LINGUIST List 6.281

Wed 22 Feb 1995

Disc: Object Affixes

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  1. jaejung song, Addendum to Coston's Object Affixes

Message 1: Addendum to Coston's Object Affixes

Date: Mon, 20 Feb 1995 10:42:42 Addendum to Coston's Object Affixes
From: jaejung song <jaejung.songstonebow.otago.ac.nz>
Subject: Addendum to Coston's Object Affixes

In his summary of object affixes (LINGUIST List: Vol-6-235. Fri 17 Feb
1995), Simon Corston observes: Languages with object affixes but which lack
affixes indicating other grammatical relations do occur, but would appear
to be uncommon. That, however, really depends on what we mean by object
affixes (and subject affixes for that matter). So-called subject and
object affixes fall into three types: (i) nonreferential/nonanaphoric
agreement markers; (ii) 'functionally ambiguous' agreement markers (i.e.
functioning as both nonreferential/nonanaphoric agreement markers and
anaphoric/referential markers depending on the context) (Bresnan and
Mchombo 1987); and (iii) anaphoric or referential markers.

The Nuclear Micronesian group provides an interesting case for the
foregoing distinction. For instance, in Woleaian, the subject markers are
independent words, whereas the object markers are suffixes. But they are
both functionally ambiguous agreement markers. In Kusaiean, the subject
and object markers are also independent words and suffixes, respectively.
But they are all referential pronouns. For more detailed discussion of the
Nuclear Micronesian languages see my paper: 'The Verb-Object Bonding
Principle: With Special Reference to Nuclear Micronesian Languages' (see
refs below).

If the complexity in subject and object affixes (viz. the three types
mentioned above) is disregarded, probably Corston's observation may hold.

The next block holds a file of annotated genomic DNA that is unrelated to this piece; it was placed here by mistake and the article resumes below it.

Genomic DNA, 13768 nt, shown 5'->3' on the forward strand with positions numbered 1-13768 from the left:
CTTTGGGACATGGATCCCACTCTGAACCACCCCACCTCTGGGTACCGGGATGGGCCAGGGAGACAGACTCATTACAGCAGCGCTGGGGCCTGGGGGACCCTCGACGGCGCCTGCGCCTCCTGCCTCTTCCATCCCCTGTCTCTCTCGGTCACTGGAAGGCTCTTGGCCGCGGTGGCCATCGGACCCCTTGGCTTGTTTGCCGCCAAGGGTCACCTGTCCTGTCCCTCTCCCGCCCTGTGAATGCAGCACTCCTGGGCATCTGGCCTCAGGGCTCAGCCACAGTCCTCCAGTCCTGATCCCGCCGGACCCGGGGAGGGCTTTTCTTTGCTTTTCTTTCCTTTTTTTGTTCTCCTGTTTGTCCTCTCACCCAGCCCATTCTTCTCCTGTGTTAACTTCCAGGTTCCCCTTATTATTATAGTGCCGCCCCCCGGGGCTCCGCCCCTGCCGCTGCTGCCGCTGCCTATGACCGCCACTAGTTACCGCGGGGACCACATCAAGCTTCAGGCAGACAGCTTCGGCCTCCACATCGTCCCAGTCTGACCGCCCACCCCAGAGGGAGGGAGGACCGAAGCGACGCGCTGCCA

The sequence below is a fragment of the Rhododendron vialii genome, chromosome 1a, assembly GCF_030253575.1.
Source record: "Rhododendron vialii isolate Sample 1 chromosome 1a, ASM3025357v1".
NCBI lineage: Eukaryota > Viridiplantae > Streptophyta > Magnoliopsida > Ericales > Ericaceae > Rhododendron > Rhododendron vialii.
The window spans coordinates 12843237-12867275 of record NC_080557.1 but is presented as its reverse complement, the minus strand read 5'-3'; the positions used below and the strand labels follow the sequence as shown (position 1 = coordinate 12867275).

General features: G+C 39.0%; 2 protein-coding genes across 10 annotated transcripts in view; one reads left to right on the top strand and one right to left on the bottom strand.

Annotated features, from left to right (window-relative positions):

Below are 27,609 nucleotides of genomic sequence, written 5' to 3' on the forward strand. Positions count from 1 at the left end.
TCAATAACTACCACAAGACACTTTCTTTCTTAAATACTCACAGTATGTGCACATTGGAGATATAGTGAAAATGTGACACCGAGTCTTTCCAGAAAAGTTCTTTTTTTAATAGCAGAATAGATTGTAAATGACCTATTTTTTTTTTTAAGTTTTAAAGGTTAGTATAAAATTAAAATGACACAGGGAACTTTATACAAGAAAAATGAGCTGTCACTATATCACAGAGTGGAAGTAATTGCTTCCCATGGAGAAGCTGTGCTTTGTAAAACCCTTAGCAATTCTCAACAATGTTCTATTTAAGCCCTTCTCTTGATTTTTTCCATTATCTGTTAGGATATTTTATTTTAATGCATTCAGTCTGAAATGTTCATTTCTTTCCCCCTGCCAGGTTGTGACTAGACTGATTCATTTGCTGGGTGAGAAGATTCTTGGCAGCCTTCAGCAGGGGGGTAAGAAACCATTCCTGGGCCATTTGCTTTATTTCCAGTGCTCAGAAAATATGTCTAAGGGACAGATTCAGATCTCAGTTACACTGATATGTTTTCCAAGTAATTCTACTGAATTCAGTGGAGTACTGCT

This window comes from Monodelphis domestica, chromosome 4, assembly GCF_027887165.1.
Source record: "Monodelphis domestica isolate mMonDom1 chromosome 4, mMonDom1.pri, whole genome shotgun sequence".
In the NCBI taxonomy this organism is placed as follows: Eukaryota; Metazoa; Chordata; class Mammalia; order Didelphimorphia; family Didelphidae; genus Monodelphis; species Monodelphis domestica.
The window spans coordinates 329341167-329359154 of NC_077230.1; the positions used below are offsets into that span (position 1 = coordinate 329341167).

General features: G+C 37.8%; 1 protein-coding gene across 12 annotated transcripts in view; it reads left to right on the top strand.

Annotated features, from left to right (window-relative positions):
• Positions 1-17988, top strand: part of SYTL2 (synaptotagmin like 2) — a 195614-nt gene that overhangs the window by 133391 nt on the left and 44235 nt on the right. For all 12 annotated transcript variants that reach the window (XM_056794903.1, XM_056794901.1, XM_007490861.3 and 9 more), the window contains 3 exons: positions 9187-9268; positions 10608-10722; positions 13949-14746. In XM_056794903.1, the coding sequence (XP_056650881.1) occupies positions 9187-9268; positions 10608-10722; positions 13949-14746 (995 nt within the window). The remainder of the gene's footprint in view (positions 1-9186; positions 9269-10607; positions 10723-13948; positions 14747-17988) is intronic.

But if only anaphoric/referential subject and object markers are taken into
account, it may be a different story. In fact, in the same paper I have
used a small convenience sample of 40 languages to ascertain whether the
Verb-Object Bonding Principle (as proposed in Tomlin 1986: 'a transitive
verb and its object form a more cohesive, unified syntactic and semantic
whole than do a transitive verb and its subject') is evident in the
pronominal system as well: e.g. object pronouns are more tightly bonded to
the verb than subject pronouns are. The upshot of this investigation is
that object pronouns (e.g. affixes) are more tightly bonded to the verb
than subject pronouns (e.g. independent words). This suggests that insofar
as referential/anaphoric markers are concerned, 'languages with object
affixes but which lack affixes indicating other grammatical relations' may
be crosslinguistically common, rather than uncommon.

Refereneces
Bresnan J. and S. Mchombo 1987. Topic, pronoun, and agreement in Chichewa.
Language 63:741-782.
Givon, T. 1976. Topic, pronoun, and grammatical agreement. In Subject and
Topic, ed. by C.N. Li, pp. 149-188. New York: Academic Press.
Tomlin, R.S. 1986. Basic word order: functional principles. London: Croom Helm.
Song, J.J. 1994. The Verb-Object Bonding Principle: With Special Reference
to Nuclear Micronesian Languages. Oceanic Linguistics 33.2 (in press).

Jae Jung Song
University of Otago
New Zealand
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